Full names required. Comments limited to 2000 characters. Read our Comment Policy. Reports of commenting misconduct can be e-mailed to

Comments (13)

  1. william dailey says:

    They refer to “all immigrants” . Why couldn’t they be honest and say illegal immigrants? I guess being honest is too much to ask.

    1. Matt Ouellette says:

      Because specifying illegal immigrats would be dishonest. They do stand for all immigrants, including undocumented ones and asylum seekers.

      1. Frances Clemmensen says:

        I am greatly relieved the Church has addressed this and has come down on the side of justice, moral clarity and love. What is happening on our borders is wrong. We must have the courage to stand up for and beside those who are the targets of unimaginable horrors. Racism is neither patriotic nor Christian.

        1. Jane frey says:

          This is not racism, our laws must be obeyed! Illegals need to go thru the process and Congress needs to pass sensible immigration laws!

    2. Roger Hamilton says:

      They should not be called “immigrants, migrants, asylum seekers” or any such title. They are all Illegal immigrants. To say anything more gives them a status they do not deserve.

      1. Donald Caron says:

        Roger, please see American and international law concerning asylum seekers. You will discover that it is the Trump administration that is breaking the law.

      2. Matt Ouellette says:

        It’s used to grant them humanity, rather than dehumanize them. As Christians, we should avoid using dehumanizing language about our brothers and sisters made in the image of God.

  2. cynthia seddon says:

    calling them in not dehumanizing, illegal is what they are.As a soverein country our borders are there for a reason, and I for one believe in revamping our immigration system, and encouraging people to apply as millions have done before them. We cannot sustain the flood of immigrants at our borders, be reasonable and respect the fine efforts being done to help. Many of the children were sent alone by their parents,not forcibly separated,

    1. Fred Keller says:

      Why treat foreign lawbreakers any different than we treat our own citizens? Without laws and their even enforcement, we are nothing. Somebody that robs a store to feed a starving child has a good cause, but must suffer the legal consequences. As will the child. but that’s reality.

  3. Judy Stevens says:

    No human being is illegal. The General Convention has done well to recognize that we all are made in the image and likeness of God. We are called as followers of Jesus to care for the stranger and for those most in need among us. Surely the latter includes the desperate people who walk the Sonoran desert in search of a better life for themselves and their families.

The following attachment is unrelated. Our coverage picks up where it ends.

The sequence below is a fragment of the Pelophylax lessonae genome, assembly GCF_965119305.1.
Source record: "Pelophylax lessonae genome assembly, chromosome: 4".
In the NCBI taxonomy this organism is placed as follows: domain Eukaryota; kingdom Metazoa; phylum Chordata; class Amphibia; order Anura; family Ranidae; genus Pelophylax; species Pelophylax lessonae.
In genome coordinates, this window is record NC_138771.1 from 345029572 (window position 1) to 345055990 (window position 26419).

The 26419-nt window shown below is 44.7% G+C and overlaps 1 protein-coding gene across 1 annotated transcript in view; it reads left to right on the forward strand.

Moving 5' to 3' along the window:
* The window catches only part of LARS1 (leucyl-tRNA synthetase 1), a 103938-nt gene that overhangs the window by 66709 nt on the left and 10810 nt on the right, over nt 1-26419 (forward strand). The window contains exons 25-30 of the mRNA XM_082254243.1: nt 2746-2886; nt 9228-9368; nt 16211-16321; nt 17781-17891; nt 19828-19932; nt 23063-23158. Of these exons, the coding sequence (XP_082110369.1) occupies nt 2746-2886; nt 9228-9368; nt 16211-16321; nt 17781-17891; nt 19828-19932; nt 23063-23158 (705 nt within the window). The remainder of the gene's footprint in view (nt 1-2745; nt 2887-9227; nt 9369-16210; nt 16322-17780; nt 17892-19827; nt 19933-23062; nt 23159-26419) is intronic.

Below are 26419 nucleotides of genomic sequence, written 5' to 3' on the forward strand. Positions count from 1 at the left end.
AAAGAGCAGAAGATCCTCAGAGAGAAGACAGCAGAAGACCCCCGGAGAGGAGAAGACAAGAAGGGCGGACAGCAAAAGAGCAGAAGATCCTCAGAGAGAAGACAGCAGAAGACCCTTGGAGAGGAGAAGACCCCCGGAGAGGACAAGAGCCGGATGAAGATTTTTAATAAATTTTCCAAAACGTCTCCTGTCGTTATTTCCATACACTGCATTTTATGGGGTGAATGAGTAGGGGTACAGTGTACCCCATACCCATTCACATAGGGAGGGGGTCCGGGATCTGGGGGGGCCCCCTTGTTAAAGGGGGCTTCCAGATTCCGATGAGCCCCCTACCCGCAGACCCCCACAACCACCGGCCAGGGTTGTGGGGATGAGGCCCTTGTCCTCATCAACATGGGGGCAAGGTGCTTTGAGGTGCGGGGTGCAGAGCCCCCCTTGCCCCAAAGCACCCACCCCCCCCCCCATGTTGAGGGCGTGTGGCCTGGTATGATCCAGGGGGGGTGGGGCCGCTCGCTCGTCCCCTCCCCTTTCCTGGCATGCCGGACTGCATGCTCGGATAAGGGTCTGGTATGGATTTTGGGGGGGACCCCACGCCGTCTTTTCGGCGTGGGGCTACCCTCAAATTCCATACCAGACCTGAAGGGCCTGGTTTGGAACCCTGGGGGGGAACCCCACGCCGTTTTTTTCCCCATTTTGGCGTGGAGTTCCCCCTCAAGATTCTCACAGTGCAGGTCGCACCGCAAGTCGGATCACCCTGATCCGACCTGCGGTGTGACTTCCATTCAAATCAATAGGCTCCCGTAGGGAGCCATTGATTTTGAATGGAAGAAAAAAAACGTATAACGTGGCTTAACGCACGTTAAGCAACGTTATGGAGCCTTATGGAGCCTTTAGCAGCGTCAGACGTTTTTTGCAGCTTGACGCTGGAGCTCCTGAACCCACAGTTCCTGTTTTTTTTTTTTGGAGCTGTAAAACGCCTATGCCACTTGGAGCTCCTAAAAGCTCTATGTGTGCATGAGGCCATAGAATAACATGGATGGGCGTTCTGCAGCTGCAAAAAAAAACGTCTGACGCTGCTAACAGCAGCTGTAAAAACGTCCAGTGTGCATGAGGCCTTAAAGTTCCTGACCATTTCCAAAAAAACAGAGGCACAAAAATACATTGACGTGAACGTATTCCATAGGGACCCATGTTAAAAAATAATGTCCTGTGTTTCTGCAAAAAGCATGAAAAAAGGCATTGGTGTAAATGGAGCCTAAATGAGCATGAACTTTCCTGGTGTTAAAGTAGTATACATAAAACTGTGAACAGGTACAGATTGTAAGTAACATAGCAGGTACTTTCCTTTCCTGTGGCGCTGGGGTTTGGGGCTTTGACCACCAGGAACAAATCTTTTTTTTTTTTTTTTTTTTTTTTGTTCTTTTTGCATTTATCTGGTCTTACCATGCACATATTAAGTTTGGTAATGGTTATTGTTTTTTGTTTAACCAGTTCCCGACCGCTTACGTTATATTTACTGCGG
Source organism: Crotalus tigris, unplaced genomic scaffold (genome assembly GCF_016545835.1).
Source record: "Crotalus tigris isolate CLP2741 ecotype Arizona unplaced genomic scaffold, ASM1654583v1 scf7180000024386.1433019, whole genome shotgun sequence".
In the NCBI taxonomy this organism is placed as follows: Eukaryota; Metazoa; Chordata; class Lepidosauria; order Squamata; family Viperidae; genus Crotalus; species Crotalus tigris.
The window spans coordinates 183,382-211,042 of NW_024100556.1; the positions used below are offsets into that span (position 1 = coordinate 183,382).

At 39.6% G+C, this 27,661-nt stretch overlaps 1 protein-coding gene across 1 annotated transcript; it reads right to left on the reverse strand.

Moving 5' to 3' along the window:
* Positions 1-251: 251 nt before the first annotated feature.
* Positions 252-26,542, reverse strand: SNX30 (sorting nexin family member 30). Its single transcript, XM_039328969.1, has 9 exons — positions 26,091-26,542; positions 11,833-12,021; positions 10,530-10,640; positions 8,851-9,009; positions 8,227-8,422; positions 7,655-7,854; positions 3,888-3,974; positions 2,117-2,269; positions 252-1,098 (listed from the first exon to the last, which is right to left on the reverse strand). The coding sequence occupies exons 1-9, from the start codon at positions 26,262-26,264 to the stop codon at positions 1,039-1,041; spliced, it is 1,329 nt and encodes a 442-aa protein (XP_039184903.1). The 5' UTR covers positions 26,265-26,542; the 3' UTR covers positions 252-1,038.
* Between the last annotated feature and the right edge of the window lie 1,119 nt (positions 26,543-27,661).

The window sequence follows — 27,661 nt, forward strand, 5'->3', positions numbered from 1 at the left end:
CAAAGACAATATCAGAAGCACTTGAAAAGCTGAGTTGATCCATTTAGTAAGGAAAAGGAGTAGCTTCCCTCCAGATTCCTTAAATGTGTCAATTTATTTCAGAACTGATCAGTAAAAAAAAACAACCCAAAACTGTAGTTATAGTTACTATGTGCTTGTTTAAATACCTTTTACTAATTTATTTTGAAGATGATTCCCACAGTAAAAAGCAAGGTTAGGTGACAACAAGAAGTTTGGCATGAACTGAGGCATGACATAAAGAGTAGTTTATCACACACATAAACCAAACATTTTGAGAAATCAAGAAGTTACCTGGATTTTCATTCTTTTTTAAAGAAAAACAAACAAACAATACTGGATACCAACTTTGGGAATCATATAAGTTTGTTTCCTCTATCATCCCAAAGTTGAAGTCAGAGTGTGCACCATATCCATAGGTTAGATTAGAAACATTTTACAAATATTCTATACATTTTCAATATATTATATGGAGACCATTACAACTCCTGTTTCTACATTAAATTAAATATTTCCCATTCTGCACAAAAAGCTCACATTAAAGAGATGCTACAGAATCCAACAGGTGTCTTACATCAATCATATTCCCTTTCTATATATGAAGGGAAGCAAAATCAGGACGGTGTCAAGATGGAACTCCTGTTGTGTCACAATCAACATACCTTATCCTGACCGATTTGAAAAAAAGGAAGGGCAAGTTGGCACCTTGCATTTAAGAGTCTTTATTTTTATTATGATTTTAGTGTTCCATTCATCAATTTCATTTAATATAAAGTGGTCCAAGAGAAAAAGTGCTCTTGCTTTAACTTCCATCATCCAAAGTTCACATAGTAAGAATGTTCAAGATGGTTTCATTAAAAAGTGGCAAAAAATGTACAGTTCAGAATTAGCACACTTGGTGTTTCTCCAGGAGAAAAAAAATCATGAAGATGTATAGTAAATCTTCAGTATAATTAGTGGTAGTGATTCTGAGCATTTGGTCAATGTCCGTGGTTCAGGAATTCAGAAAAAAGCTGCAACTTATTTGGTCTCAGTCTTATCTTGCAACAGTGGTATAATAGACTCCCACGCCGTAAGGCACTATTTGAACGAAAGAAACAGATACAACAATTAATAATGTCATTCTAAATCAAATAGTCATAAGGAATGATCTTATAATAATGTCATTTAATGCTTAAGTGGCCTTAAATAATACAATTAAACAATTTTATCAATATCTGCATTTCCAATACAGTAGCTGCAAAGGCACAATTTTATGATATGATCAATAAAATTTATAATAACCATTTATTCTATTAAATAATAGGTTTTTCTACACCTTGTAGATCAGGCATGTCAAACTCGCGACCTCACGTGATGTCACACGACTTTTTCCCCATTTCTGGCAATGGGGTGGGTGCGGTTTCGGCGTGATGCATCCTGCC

4. Matt Ouellette says:

    It’s a shame to see such a lack of compassion from some commenters here for immigrants and their families. Apparently “law and order” are more important than “love thy neighbor.” Yes, we do need to enforce our immigration laws, but considering no previous administration felt it necessary to rip apart families for seeking asylum, I don’t think we need to resort to such an inhumane punishment. Also, I here the need for comprehensive immigration reform, which I agree is necessary. Too bad we had such a bill pass the Senate in 2014 with bipartisan support, only to die in the House because conservatives derided it as amnesty. So, which is it?

    1. Terry Francis says:

      This is not about “lack of compassion” nor is it about law and order over love thy neighbor. Why does it have to be a choice? I am fed up with holier than thou progressives who lable people who want our immigration laws obeyed racists or lacking in compassion. If you find the term illegal immigrant dehumanizing, oh well. That is what they are. Yes they too are God’s children, but guess what, they are still breaking the law. And with all due respect, I don’t need to be lectured about compassion. We cannot have countless thousands of illegal immigrants pouring unimpeded over our borders. What part of that statement do you progressives not understand??

      1. Jordan Sakal says:

        Quick question Mr. Francis,

        What Native American tribe do you or your family hail from? Just asking because you claim to decry these “illegal immigrants” yet you yourself likely have family that were immigrants of dubious nature because frankly as a genealogist of over 12 years experience I can tell you that most people I have worked on research for are faced with that same issue. They are not as holier than thou or as pure as you think or claim to be. I can proudly (and do proudly) claim my Polish, Hungarian, Slovak, English and Dutch heritages. (in fact I am frankly prouder of those heritages than I am currently of being an American)

        Even if your family did naturalise as citizens of the United States, that process back in the 1900s cost hundreds upon hundreds of dollars and took five plus years of being you guessed it, a law abiding but (you guessed it) an ILLEGAL ALIEN. The process of migration is of course even more complex and more expensive nowadays, but that’s neither here nor there, in fact it makes the situation even more difficult.

Leave a Reply

Your email address will not be published. Required fields are marked *